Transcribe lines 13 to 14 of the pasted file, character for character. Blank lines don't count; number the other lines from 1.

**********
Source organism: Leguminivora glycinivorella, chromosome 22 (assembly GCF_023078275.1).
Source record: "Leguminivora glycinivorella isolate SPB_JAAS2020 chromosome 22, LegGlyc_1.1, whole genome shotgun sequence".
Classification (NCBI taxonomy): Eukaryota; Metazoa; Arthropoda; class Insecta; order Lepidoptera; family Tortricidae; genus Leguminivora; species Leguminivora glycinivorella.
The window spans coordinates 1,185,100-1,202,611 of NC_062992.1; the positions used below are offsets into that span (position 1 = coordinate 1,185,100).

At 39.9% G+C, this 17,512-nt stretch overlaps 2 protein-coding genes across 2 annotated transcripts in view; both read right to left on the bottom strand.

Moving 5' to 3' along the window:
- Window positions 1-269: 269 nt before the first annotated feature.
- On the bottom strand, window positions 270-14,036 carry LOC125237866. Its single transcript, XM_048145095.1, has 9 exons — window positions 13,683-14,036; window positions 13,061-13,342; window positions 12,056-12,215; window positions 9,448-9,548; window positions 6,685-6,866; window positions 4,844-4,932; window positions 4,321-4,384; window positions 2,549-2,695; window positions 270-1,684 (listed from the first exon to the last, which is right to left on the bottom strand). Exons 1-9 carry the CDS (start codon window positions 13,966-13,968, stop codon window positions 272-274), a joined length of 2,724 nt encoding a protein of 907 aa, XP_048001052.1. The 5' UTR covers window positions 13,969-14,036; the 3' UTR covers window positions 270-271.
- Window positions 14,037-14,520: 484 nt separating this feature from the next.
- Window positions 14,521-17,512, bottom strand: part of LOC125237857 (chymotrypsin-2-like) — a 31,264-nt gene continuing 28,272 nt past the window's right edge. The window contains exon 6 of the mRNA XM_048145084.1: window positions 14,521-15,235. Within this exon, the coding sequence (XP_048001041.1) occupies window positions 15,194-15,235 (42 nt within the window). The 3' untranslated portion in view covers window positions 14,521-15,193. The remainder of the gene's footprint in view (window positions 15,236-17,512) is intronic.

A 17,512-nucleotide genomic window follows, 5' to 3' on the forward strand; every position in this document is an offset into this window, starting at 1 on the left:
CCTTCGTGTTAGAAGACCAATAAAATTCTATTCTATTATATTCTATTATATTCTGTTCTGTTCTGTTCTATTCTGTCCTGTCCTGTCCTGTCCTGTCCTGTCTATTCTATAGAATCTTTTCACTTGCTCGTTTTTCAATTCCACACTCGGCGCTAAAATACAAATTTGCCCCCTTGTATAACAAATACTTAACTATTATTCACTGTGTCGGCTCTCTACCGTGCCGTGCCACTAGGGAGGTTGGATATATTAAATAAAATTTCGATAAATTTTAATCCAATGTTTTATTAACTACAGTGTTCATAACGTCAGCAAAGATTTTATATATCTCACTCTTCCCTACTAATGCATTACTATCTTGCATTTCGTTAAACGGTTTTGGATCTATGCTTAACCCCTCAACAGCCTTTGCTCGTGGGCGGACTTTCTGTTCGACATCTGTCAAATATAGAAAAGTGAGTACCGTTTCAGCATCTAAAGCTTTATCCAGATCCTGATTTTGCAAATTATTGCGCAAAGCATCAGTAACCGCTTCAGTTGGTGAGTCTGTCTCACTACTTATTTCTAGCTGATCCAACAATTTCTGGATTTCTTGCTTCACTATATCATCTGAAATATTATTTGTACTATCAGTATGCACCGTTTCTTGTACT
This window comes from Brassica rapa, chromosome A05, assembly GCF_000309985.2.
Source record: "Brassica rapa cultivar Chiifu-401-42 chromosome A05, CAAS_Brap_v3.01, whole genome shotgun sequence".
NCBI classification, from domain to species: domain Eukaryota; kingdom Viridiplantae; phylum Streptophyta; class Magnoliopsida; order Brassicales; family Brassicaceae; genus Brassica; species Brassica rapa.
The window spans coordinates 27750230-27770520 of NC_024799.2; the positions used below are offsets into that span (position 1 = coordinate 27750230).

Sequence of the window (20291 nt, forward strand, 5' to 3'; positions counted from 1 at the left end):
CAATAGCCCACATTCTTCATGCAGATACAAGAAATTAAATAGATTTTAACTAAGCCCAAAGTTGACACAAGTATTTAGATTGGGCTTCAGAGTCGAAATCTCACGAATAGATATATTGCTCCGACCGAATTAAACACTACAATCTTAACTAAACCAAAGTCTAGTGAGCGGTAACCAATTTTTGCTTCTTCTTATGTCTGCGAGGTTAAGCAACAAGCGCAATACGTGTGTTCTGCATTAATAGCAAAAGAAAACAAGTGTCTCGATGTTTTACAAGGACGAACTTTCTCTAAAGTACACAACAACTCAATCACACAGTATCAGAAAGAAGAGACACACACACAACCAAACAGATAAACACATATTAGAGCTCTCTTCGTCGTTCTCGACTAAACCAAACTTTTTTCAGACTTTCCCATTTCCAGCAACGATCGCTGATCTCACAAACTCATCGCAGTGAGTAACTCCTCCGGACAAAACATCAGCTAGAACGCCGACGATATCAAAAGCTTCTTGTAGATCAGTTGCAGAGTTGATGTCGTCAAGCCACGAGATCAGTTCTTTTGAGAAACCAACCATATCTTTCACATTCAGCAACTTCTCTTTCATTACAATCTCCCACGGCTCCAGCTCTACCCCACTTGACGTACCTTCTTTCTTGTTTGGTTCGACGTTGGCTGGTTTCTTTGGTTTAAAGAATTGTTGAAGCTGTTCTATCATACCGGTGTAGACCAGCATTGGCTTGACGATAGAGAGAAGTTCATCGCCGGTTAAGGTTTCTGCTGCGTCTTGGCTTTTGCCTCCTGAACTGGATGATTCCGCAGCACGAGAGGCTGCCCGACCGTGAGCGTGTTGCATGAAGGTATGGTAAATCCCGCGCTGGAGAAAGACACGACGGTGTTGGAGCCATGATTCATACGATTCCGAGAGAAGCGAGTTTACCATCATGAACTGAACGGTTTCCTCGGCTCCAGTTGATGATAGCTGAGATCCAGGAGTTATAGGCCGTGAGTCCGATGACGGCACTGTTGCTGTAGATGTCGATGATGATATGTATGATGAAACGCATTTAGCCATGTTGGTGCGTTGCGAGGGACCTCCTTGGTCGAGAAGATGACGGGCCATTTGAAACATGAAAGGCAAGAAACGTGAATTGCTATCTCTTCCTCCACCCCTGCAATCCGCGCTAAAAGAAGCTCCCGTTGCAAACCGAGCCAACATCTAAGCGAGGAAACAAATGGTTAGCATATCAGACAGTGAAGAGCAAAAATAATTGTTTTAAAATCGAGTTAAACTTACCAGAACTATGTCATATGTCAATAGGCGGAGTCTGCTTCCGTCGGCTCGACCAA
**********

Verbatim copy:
This window comes from Brassica rapa, chromosome A05, assembly GCF_000309985.2.
Source record: "Brassica rapa cultivar Chiifu-401-42 chromosome A05, CAAS_Brap_v3.01, whole genome shotgun sequence".